▰ I caught Chiho Oka’s set during the recent No Bounds Festival event (a livestream), hosted by algorave figure Alex McLean, and several of the pieces she performed then are on her forthcoming album, Manipulating Automated Manipulated Automation. The record isn’t due out until February 28, but four tracks are already streaming, and they evidence the combination of rigor, humor, and pathos she brings to her work.

▰ Omri Cohen’s Meditation Spores is deep-synthesis ambient, brimming with digital artifice, and vibrant in its doleful melodic lines and tonal processing.

Current Favorites: Autoharp, Patterns, Ginsberg

Heavy rotation, lightly annotated

A weekly(ish) answer to the question “What have you been listening to lately?” It’s lightly annotated because I don’t like re-posting material without providing some context. I hope to write more about some of these in the future, but didn’t want to delay sharing them. (This weekly feature was previously titled Current Listens. The name’s been updated for clarity’s sake.)

▰ Kin Sventa playing saxophone and autoharp with live processing (beats, synthesis). When the beat kicks in around 2:00, it gets even better. On loop now. Way bolder than the track of his in my latest podcast, and that is way alright.

▰ Repetitions and echoes define the collection of muted elegies that is Aura by Nashville-based Belly Full of Stars (aka Kim Rueger). Each track is titled “Pattern,” a term true not just to the genteel simplicity on hand, but to the deep sense of permanence the quiet tracks embody.

▰ The shimmering, swelling drone that is “Blue Moon” feels welcomingly rougher, considerably more strident, than a lot of recent music by Jeannine Schulz, and all the more compelling for it.

▰ A host of acts, including Gavin Friday (working with Howie B), Yo La Tengo, and Bill Frisell, set the late Allen Ginsberg’s poetry to new music (“All proceeds from the sale of this album will be donated to HeadCount.org promoting voter registration and participation in democracy”). A major highlight is the opening “Elegy for Neal Cassady” by Scanner.

Current Favorites: Interior Landscapes, Live Tape Drones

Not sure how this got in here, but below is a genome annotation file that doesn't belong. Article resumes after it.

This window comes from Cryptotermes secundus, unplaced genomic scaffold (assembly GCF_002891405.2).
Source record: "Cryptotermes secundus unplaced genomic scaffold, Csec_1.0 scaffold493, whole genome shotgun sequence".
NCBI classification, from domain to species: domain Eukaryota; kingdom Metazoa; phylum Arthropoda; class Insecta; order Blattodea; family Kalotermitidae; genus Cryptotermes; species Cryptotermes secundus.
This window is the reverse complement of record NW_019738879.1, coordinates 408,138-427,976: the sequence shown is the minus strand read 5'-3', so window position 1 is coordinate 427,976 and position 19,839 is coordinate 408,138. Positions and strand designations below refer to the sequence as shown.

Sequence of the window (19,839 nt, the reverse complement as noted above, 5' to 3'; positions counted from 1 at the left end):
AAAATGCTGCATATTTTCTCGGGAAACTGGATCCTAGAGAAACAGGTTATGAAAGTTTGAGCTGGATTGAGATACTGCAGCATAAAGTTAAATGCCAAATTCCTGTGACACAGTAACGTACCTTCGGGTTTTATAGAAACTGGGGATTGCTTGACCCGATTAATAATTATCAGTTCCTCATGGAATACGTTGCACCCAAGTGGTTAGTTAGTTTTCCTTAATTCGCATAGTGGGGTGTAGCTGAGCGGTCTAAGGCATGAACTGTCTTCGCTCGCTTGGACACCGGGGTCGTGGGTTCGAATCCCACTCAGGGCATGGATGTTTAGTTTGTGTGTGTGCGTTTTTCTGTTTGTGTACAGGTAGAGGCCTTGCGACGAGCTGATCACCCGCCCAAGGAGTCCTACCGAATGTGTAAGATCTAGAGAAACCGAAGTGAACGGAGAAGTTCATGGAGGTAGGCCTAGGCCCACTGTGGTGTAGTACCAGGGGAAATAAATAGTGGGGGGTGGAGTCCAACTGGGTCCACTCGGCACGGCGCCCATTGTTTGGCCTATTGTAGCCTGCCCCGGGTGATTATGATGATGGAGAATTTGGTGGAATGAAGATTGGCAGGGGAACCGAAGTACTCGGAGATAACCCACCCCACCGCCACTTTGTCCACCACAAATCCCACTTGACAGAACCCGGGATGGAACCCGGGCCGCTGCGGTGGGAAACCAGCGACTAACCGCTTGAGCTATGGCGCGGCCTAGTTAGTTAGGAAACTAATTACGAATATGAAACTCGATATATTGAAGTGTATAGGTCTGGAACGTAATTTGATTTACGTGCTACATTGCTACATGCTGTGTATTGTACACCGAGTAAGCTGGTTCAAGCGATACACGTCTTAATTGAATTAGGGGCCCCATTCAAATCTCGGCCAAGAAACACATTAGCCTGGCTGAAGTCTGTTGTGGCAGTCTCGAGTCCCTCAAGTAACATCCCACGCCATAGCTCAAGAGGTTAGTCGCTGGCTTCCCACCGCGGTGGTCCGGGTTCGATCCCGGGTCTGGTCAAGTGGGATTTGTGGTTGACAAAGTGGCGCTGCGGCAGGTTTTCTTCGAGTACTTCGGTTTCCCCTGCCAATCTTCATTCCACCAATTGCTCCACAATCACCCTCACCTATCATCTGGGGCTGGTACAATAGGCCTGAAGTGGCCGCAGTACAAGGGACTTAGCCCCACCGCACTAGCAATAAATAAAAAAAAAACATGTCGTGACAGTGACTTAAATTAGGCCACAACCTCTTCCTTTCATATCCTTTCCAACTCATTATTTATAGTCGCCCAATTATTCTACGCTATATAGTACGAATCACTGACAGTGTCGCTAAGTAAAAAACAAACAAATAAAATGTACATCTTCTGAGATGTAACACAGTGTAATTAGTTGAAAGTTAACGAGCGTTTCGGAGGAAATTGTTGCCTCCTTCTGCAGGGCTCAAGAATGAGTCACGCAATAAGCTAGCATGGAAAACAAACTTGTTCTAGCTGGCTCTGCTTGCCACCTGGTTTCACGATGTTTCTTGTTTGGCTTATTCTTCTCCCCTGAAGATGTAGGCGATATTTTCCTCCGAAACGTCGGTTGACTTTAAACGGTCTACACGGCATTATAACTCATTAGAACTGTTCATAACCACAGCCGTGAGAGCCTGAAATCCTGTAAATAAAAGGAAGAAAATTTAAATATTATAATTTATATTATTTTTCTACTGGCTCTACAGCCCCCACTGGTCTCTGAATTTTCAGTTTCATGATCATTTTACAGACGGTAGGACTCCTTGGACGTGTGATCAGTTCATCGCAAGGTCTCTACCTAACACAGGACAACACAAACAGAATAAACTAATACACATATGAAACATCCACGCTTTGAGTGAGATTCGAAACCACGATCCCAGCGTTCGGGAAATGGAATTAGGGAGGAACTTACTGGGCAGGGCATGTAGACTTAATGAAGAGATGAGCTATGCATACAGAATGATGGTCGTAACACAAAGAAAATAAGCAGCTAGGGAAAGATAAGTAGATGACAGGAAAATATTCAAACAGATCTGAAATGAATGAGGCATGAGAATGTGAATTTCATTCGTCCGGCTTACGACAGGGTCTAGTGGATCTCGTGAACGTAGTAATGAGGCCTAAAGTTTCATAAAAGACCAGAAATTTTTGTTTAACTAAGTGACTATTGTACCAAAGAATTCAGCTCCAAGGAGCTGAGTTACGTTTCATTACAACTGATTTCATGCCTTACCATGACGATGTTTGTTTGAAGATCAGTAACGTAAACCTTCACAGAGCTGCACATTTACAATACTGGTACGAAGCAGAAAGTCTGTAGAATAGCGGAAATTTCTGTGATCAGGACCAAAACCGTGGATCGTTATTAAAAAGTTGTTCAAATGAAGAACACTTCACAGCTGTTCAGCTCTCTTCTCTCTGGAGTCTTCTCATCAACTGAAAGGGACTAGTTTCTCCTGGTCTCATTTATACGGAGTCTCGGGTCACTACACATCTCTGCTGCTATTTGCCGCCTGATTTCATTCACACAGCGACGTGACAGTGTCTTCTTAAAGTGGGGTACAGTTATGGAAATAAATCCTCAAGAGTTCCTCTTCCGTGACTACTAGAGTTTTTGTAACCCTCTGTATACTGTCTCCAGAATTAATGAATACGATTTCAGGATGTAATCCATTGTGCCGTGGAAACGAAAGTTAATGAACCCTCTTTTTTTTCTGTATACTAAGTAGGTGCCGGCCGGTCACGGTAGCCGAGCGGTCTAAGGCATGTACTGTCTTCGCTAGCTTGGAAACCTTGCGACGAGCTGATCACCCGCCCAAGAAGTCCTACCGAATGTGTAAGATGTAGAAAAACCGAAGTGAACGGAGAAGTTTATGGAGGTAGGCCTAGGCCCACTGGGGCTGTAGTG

Heavy rotation, lightly annotated

A weekly(ish) answer to the question “What have you been listening to lately?” It’s lightly annotated because I don’t like re-posting material without providing some context. I hope to write more about some of these in the future, but didn’t want to delay sharing them. (This weekly feature was previously titled Current Listens. The name’s been updated for clarity’s sake.)

▰ Matt Madden’s three-minute “Tme No Radar on Emit” is a mix of atmospheres, most of them misty and somber, artfully so. A repeated line hints at a foghorn’s signal, some white noise at rough weather. That it’s guitar and a ventilator, according to Madden’s own description, just adds to the sense of being transported.

▰ Listen as a dense drone emerges from Femi Fleming’s January 25 live tape performance. What begins as ringing and mottled grows turbulent and orchestral as time passes.

Live Ateliers Claus captures a pair of rangy performances by Gaël Segalen. A French sound artist, Segalen, who also goes by IhearU, is heard here moving between hyperreal urban noise, Fourth World rhythms, and dramatically processed field recordings.

▰ A set of field recordings by Jeremy Hegge from a summer journey during 2019, one that took him from Chongqing, China, to Hong Kong, to Xinjiang, to Kazakhstan. The tracks are labeled by time of day (morning, afternoon, night), helping to set the context for insects, frogs, and street noise.